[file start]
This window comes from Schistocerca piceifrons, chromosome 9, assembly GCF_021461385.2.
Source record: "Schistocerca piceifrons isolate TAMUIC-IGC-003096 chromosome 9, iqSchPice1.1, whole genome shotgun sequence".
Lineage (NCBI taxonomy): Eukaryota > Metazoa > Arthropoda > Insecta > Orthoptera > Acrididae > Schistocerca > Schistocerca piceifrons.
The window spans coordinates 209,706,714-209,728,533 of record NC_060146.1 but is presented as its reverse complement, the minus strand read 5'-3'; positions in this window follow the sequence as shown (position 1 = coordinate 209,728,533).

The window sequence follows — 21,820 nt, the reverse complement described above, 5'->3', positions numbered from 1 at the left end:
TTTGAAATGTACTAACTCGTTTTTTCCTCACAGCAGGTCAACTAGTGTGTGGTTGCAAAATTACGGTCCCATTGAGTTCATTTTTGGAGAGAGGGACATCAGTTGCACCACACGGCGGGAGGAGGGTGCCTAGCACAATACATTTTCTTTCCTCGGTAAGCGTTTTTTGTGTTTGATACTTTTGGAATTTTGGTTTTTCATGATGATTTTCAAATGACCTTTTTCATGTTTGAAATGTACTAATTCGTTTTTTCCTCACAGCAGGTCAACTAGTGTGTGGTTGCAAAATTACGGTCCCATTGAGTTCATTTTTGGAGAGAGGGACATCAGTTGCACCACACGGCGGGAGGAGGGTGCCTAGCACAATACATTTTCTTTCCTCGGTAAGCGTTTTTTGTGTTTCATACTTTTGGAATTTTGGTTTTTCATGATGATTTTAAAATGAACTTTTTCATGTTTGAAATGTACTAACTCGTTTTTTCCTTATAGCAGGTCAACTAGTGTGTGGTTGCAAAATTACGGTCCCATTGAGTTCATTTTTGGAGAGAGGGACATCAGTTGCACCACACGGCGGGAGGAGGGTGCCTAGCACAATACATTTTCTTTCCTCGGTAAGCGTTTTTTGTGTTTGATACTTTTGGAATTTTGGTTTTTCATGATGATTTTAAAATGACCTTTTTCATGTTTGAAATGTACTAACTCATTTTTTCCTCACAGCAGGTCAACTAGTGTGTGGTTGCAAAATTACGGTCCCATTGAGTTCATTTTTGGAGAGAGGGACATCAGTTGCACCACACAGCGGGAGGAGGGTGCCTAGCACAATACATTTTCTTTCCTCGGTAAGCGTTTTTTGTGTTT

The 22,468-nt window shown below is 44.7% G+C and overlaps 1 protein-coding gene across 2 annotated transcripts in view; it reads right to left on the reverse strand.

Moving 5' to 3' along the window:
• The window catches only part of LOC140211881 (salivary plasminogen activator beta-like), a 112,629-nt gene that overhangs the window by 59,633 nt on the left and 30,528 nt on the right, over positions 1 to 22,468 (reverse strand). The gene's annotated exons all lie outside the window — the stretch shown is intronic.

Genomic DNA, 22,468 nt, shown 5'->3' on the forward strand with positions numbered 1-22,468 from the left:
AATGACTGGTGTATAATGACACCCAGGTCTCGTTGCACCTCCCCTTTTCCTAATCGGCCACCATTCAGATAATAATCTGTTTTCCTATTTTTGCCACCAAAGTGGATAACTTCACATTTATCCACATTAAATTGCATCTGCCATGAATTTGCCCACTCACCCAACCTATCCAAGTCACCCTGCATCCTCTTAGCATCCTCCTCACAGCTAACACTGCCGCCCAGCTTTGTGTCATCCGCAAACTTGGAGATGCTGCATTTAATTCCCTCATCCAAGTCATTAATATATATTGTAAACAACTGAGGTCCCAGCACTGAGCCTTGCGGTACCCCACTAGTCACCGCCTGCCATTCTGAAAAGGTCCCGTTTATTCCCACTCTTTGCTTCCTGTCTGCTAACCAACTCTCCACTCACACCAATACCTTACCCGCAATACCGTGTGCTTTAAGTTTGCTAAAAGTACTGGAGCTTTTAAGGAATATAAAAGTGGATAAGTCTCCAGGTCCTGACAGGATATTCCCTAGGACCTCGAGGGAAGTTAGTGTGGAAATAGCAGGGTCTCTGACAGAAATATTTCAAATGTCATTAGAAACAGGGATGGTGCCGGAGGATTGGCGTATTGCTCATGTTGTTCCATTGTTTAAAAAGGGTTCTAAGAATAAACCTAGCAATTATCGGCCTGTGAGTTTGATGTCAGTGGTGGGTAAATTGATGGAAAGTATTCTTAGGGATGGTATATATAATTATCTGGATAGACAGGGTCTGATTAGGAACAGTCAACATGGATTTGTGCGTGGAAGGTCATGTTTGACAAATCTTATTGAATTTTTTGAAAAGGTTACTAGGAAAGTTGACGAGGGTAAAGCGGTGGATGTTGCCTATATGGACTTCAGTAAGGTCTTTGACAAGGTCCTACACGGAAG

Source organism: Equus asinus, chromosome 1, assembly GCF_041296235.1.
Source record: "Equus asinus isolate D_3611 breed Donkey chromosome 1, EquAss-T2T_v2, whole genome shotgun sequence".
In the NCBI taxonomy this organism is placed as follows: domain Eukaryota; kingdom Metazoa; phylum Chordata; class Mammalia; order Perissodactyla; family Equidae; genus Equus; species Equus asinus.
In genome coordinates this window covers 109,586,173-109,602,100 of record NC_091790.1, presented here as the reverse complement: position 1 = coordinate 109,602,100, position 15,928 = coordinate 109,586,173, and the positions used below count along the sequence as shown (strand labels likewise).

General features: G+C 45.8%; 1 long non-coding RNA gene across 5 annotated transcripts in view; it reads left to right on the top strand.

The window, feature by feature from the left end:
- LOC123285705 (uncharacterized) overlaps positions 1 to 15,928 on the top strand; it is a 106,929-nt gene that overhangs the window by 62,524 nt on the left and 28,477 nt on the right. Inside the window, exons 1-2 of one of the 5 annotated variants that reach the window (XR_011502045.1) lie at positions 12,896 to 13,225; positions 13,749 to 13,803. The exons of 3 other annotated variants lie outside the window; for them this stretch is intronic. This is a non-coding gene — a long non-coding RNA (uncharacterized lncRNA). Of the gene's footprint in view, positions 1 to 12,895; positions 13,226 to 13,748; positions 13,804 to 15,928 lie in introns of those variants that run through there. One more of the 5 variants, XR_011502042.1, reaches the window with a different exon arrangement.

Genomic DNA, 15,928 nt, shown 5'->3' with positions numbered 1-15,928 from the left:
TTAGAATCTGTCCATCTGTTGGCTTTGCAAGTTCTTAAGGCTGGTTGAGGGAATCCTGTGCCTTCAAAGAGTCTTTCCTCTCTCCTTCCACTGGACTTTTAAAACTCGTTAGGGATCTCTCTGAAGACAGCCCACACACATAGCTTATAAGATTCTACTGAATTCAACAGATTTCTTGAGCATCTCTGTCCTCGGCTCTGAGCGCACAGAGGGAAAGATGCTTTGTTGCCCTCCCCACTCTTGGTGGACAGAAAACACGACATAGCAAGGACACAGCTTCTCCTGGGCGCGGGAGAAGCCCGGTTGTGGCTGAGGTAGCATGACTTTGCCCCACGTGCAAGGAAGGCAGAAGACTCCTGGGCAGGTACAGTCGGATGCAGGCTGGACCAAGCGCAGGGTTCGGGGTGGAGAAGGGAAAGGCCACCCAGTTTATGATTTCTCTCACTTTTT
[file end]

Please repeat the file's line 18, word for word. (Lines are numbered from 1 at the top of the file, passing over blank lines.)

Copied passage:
- LOC123285705 (uncharacterized) overlaps positions 1 to 15,928 on the top strand; it is a 106,929-nt gene that overhangs the window by 62,524 nt on the left and 28,477 nt on the right. Inside the window, exons 1-2 of one of the 5 annotated variants that reach the window (XR_011502045.1) lie at positions 12,896 to 13,225; positions 13,749 to 13,803. The exons of 3 other annotated variants lie outside the window; for them this stretch is intronic. This is a non-coding gene — a long non-coding RNA (uncharacterized lncRNA). Of the gene's footprint in view, positions 1 to 12,895; positions 13,226 to 13,748; positions 13,804 to 15,928 lie in introns of those variants that run through there. One more of the 5 variants, XR_011502042.1, reaches the window with a different exon arrangement.